While the world was captivated by recent images of Pluto coming in from the New Horizon’s mission, 20 scientists gathered at Memorial Union to use NASA data to map 3.7 billion acres of cropland on Earth.
Mutlu Ozdogan, associate professor of forest and wildlife ecology, hosted the sixth workshop on Global Food Security – Support Analysis Data @ 30m (GFSAD30). Using satellite data and special software, the NASA-funded GFSAD30 project will document cropland changes from 1990 to 2017 to provide a record of water use, crop type and productivity, cropping intensity and other information vital to global food security.
“Having accurate and up-to-date cropland information helps us do better accounting of agricultural productivity, water use, as well as environmental sustainability – all critical for studying global food security,” says Ozdogan. “From the vantage point of space, satellites give us the unique ability to extract this information repeatedly and at global scales without bias.”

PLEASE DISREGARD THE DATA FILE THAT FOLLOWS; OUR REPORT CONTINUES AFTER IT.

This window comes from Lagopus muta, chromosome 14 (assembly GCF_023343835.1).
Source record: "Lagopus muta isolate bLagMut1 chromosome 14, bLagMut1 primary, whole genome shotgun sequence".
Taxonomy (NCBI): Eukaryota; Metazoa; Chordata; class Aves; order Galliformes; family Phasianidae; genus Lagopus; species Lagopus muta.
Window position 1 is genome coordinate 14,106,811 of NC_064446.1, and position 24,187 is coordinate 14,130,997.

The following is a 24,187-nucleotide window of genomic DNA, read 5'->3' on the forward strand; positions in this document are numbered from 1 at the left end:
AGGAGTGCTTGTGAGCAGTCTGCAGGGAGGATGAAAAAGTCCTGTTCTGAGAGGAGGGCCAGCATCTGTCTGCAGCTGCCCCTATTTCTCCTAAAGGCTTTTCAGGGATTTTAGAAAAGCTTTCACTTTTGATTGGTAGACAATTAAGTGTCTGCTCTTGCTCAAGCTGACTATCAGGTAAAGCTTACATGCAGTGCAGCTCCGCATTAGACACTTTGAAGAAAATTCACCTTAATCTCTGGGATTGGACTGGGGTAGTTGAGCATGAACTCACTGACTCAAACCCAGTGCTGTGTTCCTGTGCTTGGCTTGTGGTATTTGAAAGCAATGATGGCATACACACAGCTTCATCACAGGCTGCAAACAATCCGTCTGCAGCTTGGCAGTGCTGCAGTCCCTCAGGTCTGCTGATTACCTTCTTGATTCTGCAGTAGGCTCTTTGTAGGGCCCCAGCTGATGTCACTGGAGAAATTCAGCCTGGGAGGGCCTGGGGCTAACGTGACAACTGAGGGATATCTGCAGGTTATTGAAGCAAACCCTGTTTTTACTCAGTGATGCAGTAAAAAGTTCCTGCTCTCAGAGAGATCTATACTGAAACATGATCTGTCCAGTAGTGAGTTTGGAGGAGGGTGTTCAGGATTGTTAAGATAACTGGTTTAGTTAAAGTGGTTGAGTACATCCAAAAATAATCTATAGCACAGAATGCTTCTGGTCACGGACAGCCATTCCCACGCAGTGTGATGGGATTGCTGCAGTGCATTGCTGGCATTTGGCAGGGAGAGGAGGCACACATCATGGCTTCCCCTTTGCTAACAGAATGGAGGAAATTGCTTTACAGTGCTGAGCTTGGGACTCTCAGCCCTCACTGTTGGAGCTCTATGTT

Participants include researchers from the U.S. Geological Survey (USGS), NASA, International Crops Research Institute for the Semi-Arid Tropics (ICRISAT), Food and Agriculture Organization of the United Nations (FAO), USDA and several universities.